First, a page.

Medicaid and Long-Term Care Planning

A WORD OF CAUTION – Long-term care planning requires a detailed knowledge of tax law, expertise in estate planning, and a thorough understainding of the Medicaid laws and regulations, which are constantly updated and changing. Long-term care estate planning and Medicaid planning should only be done under the supervision of an attorney with expertise in the areas of Elder Law and Medicaid rules and regulations. Certain transfers of property can have significant tax ramifications that should be discussed with your attorney. Furthermore, improper transfers or gifts can disqualify a Medicaid beneficiary and result in a significant period of ineligibility for Medicaid benefits.

Please review the information below and contact our office today to schedule a consultation.

Click on the links below to read the answers to your commonly asked questions.

  1. What is the likelihood that someone will need some form of long term care?
  2. Will Medicare pay for the cost of care at home, in an assisted living facility or in a nursing home?
  3. What type of care does Medicare pay for?
  4. What is long term care Medicaid and what type of care does it pay for?
  5. Does a person have to spend-down their assets to qualify for Medicaid?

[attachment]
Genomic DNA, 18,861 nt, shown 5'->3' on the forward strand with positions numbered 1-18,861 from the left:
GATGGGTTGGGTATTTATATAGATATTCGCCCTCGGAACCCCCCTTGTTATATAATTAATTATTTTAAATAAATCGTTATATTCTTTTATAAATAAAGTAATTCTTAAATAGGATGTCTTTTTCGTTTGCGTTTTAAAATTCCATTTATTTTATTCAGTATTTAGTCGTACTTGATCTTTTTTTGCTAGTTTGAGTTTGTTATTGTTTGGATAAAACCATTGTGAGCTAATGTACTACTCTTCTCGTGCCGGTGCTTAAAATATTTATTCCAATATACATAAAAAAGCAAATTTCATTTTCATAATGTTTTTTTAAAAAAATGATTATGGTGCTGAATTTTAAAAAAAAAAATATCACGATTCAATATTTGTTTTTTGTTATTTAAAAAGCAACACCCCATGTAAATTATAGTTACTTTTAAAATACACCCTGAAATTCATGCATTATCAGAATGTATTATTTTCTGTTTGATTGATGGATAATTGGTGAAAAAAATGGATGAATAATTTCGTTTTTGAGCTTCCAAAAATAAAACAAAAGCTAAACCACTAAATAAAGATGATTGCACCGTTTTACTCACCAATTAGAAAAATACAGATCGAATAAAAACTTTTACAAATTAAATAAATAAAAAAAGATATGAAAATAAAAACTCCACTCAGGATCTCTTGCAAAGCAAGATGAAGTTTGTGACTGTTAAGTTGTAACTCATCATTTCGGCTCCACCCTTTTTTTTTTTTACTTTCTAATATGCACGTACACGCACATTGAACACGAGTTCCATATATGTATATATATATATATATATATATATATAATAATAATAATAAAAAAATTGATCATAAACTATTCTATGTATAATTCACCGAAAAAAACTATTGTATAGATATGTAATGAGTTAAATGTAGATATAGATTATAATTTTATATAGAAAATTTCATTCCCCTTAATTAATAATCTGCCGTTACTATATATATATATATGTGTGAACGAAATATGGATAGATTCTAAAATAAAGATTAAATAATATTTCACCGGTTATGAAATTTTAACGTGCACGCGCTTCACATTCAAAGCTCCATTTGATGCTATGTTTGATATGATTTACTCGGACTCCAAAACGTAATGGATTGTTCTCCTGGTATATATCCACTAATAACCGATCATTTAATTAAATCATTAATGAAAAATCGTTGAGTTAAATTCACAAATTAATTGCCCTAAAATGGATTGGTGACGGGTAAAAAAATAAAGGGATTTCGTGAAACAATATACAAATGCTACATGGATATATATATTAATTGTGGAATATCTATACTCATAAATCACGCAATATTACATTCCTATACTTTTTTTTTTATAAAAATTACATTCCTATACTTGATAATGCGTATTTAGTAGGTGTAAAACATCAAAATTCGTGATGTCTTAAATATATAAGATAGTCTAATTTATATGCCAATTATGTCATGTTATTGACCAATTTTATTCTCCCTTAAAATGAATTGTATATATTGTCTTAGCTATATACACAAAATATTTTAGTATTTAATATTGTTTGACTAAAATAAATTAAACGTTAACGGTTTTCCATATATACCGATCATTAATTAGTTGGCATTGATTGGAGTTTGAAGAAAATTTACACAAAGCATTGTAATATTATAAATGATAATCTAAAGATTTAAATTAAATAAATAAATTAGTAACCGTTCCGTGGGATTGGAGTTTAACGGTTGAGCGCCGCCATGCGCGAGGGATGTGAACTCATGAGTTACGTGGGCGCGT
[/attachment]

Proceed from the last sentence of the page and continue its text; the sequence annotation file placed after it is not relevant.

6. Do I need an attorney to help me qualify for Medicaid benefits?
  7. How can an attorney help me or my loved one qualify for Medicaid long term care benefits?

Planning for Long Term Care

Good news – Americans are living longer lives than ever before! As the senior population grows rapidly, so does the need for legal services for this age group. This area of law is called “Elder Law”. Attorneys who practice elder law deal with the emotional, logistical and financial needs of the elderly. One major problem that many seniors face is the real possibility of needing long term nursing home care. Here are some sobering statistics about long term care:

  • After age 65, there is a 48 percent chance that you will need care at a skilled nursing facility.
  • After age 80, there is a 90 percent chance
  • If you are married and over 65, there is a 70 percent chance that you or your spouse will need skilled nursing care.
  • The average nursing home stay is 2.5 years. At a cost of at least $6,500 per month in the Tampa area, that’s $195,000!

As a person gets older, there is an increased chance of developing an injury or illness.
This can occur slowly or gradually (as with degenerative diseases such as Alzheimer’s), however sometimes it strikes suddenly (such as with a fall or acute illness). Whether slow or sudden, the result is the same – you may need to be cared for in your home, in an assisted living facility, or in a skilled nursing home facility.

Medicare will not pay for long term nursing care or for non-rehabilitative care received at home or in an Assisted Living Facility.